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Documentation about the Vampire hardware

Vampire Myth Busting: You Can't Debug On a Vampirepage  1 2 3 

Ronnie Beck
(Apollo Team Member)
Posts 109
28 Jun 2019 08:48


This is clearly wrong.  You can debug quite easily on a Vampirised Amiga.  But this claim is repeatedly made, as seen here:

https://amigaworld.net/modules/newbb/viewtopic.php?topic_id=40755&forum=25&start=1800&1807#824693

In this short video I show remote debugging using GCC compiled code using gdbserver on an my V500.

EXTERNAL LINK 
I think it isn't helpful to let such misconceptions remain uncorrected.  Hence the creation of the video.  As you can see, writing software for an Amiga carrying a Vampire card is just like developing for a modern Linux, windows or Mac.  It is very convenient indeed.

Also, I think the work from Stefan "bebbo" Franke is excellent and despite being WIP, he already has a very usable GCC 6.5 compiler tool kit and debugger that works with the Amiga and of course with the vampire.  I highly recommend checking it out.


Mr Niding

Posts 388
28 Jun 2019 10:07


Thanks :)

As a non-developer Im not qualified to rebutt such claims, so could you clinically explain it to the people on AW.net for example?


Steve Ferrell

Posts 378
28 Jun 2019 10:22


Ronnie Beck wrote:

  This is clearly wrong.  You can debug quite easily on a Vampirised Amiga.  But this claim is repeatedly made, as seen here:
   
    https://amigaworld.net/modules/newbb/viewtopic.php?topic_id=40755&forum=25&start=1800&1807#824693
   
    In this short video I show remote debugging using GCC compiled code using gdbserver on an my V500.
   
    EXTERNAL LINK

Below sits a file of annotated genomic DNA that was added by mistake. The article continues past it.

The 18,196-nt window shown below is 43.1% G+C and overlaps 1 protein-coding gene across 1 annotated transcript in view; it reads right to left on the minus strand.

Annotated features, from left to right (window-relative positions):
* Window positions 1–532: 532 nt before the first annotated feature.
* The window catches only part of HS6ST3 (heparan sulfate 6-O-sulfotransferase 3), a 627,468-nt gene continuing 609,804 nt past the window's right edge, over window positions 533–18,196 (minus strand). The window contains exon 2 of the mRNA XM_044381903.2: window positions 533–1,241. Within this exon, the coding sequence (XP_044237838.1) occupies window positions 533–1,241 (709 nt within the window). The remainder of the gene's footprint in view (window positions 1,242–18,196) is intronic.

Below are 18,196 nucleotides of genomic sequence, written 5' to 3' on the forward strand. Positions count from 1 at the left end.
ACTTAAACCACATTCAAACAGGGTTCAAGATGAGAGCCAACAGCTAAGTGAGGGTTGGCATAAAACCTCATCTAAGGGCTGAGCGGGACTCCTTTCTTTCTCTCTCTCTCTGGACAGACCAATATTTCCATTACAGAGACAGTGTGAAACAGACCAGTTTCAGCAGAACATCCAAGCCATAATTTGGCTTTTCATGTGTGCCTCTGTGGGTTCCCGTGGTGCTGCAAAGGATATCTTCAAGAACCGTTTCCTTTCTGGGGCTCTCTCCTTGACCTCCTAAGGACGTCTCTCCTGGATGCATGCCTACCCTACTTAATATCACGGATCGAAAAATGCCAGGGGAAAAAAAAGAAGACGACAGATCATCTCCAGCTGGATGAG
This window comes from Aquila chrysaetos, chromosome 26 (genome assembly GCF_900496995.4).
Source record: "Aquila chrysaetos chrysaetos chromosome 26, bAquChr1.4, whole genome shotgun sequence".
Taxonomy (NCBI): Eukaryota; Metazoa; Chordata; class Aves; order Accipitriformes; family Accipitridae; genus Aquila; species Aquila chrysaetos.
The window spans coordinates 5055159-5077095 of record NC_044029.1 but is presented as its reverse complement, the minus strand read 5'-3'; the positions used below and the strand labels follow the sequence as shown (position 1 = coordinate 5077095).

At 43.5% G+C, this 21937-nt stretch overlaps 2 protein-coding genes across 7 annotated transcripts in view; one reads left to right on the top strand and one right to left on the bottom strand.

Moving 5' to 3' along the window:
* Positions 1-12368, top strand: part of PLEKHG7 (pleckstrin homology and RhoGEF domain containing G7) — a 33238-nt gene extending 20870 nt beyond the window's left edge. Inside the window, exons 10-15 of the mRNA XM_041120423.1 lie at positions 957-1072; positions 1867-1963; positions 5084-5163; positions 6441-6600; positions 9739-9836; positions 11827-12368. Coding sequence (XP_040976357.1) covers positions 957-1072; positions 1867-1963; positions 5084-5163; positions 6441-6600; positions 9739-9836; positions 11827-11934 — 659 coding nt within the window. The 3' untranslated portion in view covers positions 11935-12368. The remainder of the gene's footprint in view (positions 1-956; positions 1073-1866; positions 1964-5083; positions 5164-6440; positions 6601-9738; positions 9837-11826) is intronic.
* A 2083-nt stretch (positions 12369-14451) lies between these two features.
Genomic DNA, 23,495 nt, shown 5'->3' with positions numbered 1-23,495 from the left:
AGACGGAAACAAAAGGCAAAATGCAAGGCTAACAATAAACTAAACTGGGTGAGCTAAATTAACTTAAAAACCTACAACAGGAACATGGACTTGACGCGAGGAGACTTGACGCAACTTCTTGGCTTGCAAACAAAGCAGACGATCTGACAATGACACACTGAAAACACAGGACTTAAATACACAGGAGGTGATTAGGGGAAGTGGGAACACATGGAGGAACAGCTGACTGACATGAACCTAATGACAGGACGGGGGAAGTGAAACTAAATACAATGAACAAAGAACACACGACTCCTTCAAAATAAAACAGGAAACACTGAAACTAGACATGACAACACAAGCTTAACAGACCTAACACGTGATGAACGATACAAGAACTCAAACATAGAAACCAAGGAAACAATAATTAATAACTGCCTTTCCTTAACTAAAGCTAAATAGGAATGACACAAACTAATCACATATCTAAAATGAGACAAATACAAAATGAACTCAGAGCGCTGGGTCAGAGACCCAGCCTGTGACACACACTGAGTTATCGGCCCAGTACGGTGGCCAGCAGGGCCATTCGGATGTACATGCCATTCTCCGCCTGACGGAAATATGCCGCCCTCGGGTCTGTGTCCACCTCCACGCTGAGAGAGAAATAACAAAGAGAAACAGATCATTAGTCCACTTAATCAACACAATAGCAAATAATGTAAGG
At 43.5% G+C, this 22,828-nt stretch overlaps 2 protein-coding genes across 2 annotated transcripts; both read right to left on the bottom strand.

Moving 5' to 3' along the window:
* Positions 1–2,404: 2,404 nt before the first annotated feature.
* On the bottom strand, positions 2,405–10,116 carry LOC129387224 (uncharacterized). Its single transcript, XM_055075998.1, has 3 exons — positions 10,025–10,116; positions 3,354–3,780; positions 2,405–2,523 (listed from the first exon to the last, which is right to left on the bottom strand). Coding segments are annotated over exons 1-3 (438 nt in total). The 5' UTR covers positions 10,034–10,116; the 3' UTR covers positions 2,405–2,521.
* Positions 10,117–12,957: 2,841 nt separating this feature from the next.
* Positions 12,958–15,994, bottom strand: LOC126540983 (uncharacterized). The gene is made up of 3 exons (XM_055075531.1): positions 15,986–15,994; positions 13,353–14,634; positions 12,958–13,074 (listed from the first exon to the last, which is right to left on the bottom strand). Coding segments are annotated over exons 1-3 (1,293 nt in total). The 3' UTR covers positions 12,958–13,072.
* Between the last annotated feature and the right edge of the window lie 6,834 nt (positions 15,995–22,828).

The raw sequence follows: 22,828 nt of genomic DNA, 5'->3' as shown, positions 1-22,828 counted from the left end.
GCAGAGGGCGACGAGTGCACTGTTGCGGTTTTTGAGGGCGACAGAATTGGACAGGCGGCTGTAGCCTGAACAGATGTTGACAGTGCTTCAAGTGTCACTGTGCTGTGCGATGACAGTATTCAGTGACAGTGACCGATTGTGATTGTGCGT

I think it isn't helpful to let such misconceptions remain uncorrected.  Hence the creation of the video.  As you can see, writing software for an Amiga carrying a Vampire card is just like developing for a modern Linux, windows or Mac.  It is very convenient indeed.
   
    Also, I think the work from Stefan "bebbo" Franke is excellent and despite being WIP, he already has a very usable GCC 6.5 compiler tool kit and debugger that works with the Amiga and of course with the vampire.  I highly recommend checking it out.
 

 
Over at AW, and on any forum which hasn't banned him yet, Kolla just keeps parroting the same lies and unfortunately he has a handful of supporters who keep encouraging him.  I think that earlier in the thread that you referenced he was still claiming that the Vampire's FPU was inaccurate.  He also continues to claim that the Vampire is useless for debugging because developers can't access the MMU.  I honestly think he suffers from some form of mental illness.  I would guess that well over 90% of all classic Amiga software was written and debugged on stock Amigas that had no MMU's or FPU's.
 


Mr Niding

Posts 388
28 Jun 2019 12:30


@Steve

Regardless how xyz people approach a topic, if Ronnie (or others) clinically demostrates features that proves its functionality, then any counterarguments will be dismissed by what I think is the silent majority.
We are all 30++ years old, and as such able (most of us) to see noise and accept evidence when presented to us, even if we dont fully understand the coding/OS level workings.

So instead of getting all worked up over negativity, we should just stick to presenting data and videos demostrating what the core and Vampire can do.


Kamelito Loveless

Posts 57
28 Jun 2019 17:05